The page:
The employer profit sharing contributions must be made in pre-tax. However, as of 2013, those employer contributions can be converted immediately to Roth if the solo 401 (k) plan allows for in-plan Roth conversions. You must pay a tax on the Roth conversion amount, but still be able to make Roth contributions of up to $56,000 for the 2019 taxable year. Again, $62,000 if you’re over the age of 50. This is almost 10 Times the amount of an IRA (Individual Retirement Account).
Invest in What You Know & Understand
Many people believe that they need to invest their retirement funds in bank CDs, the stock market or mutual funds. Very few investors know that the IRS (Internal Revenue Service) allows them to make alternative investments with their retirement funds. Real estate is one example of an alternative asset. Real estate investments with a Solo 401(k) are fully allowable by the IRS.
With a Roth 401(k) Plan or Roth 401(k) plan sub-account, you can invest your after-tax funds in real estate, precious metals, tax liens, private business investments, and much more tax-free! Unlike with a pre-tax 401(k) Plan, all income and gains flow back to a Roth 401(k) account tax-free. Of course, you must be 59 1/2, and have the account open for at least five or more years. In other words, you can live off your Roth 401(k) Plan assets or income tax-free.
With federal income tax rates expected to increase, the ability to have a tax-free source of income at retirement may be the difference between retiring early or not at all.
The Advantages of Real Estate Investing
There are several key reasons why real estate has become one of the most popular non-traditional investment options for Solo 401(k) plan investors. First, real estate offers diversification from over-exposure to Wall Street from both personal and retirement funds. After the 2008 financial crisis, many retirement investors began to appreciate the importance of having a retirement portfolio that offers balance and diversification. This helps protect retirement funds against another financial crisis.
The second reason is that people like to invest in something they know and understand. Real estate has fast become an asset class that more and more Americans feel confident in. It offers more reassurance over guessing when stocks will go up or down.
Thirdly, real estate is a hard asset you can touch and see. Buying hard assets, such as real estate is seen as a solid way of protecting retirement assets from the threat of inflation. These advantages, along with the fact that all income and gains from real estate owned in a Roth Solo 401(k) plan is exempt from tax makes real estate an attractive investment for retirement investors.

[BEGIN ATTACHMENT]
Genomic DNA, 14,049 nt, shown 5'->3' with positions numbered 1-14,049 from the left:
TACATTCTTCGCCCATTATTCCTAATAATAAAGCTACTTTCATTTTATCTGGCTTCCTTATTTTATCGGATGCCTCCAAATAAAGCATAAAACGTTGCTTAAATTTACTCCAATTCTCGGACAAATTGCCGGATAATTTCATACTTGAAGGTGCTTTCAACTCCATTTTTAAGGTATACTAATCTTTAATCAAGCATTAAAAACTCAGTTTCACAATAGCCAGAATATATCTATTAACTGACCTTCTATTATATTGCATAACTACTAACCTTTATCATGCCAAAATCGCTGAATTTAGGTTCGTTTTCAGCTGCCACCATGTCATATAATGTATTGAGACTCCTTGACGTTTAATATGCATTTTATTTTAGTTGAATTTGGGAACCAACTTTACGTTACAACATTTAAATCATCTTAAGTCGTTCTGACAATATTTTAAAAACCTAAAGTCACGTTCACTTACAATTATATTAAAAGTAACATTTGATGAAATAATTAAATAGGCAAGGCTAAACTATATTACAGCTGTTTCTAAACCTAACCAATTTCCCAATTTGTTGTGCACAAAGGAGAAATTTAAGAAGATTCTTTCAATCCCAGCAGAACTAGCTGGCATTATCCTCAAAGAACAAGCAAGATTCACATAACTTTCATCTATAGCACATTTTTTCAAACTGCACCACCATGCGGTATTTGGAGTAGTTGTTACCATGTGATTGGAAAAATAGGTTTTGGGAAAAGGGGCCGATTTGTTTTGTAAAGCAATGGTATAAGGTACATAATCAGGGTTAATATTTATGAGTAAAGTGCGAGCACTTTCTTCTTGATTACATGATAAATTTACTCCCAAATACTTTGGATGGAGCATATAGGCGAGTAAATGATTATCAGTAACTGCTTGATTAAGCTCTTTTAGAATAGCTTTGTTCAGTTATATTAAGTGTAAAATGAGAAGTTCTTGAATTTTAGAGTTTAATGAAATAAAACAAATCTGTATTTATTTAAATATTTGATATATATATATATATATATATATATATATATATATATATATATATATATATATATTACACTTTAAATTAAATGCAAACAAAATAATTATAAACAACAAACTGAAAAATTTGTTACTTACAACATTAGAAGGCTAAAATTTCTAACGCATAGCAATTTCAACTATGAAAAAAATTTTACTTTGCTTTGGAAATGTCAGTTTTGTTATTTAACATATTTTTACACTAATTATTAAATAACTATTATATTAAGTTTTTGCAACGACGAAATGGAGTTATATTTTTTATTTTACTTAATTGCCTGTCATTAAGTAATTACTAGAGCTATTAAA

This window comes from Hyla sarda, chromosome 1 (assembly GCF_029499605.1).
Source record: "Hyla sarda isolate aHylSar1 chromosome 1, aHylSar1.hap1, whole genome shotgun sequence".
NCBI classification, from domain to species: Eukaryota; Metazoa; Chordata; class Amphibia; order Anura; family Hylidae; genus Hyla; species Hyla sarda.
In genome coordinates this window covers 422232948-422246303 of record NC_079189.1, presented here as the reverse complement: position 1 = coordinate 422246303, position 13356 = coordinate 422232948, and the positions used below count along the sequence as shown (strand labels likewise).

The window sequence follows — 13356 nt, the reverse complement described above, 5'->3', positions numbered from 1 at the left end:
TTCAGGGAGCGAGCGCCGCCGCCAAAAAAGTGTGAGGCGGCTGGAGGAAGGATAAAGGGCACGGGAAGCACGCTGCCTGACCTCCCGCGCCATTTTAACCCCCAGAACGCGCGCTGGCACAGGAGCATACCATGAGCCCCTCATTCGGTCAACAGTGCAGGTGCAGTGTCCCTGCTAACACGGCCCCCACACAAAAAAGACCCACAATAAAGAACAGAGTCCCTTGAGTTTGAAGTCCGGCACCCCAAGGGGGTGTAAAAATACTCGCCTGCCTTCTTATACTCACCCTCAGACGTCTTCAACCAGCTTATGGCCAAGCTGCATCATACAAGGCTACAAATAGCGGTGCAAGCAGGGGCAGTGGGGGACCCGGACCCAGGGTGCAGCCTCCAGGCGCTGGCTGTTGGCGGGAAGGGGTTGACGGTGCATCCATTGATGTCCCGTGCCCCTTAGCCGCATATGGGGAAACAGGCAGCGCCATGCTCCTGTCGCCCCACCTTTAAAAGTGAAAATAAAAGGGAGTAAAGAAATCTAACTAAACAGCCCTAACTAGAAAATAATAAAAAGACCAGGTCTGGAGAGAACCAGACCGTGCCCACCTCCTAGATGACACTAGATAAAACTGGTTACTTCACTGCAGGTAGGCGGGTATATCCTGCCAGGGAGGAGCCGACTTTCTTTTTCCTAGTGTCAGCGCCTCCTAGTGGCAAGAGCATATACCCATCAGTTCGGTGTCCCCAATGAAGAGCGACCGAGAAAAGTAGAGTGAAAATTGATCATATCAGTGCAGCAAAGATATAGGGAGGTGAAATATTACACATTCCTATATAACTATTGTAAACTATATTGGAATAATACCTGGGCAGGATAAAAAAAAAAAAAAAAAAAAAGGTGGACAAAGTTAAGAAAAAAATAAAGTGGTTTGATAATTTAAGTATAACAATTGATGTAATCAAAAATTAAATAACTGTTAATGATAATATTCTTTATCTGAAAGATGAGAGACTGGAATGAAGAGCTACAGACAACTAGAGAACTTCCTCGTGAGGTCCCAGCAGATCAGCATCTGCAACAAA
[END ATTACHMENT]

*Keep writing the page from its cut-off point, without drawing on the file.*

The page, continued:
While an IRA offers no participant loan feature, the Roth Solo 401(k) for real estate allows participants to borrow up to $50,000 or 50% of their account value. This can be for any purpose at a low interest rate (the lowest interest rate is Prime which is 5.50% as of 1/1/19). This offers a Roth Solo 401(k) Plan participant the ability to access up to $50,000 to use for anything, including paying personal debt or funding a business. The Roth Solo 401(k) Plan loan feature can also help a real estate investor fund personal real estate projects with up to $50,000. This is especially attractive to real estate investors facing an unfavorable lending environment.
Use Leverage Without Tax
When an IRA buys real estate that is leveraged with mortgage financing, it creates Unrelated Debt Financed Income (UDFI). This is a type of Unrelated Business Taxable Income (also known as “UBTI or UBIT”) on which taxes must be paid. The UBTI tax is approximately 40% for 2019. Whereas, with a Roth Solo 401(k) for real estate, you can use leverage without being subject to the UDFI rules and UBTI tax. This exemption provides significant tax advantages for using a Roth Solo 401(k) Plan versus an IRA to purchase real estate. In other words, with a Roth Solo 401(k) for real estate, one can super charge their returns with non-recourse leverage. This will increase their real estate investment amount and generate tax-free returns without needing to pay UBTI tax. This is a really attractive and exiting opportunity for real estate investors.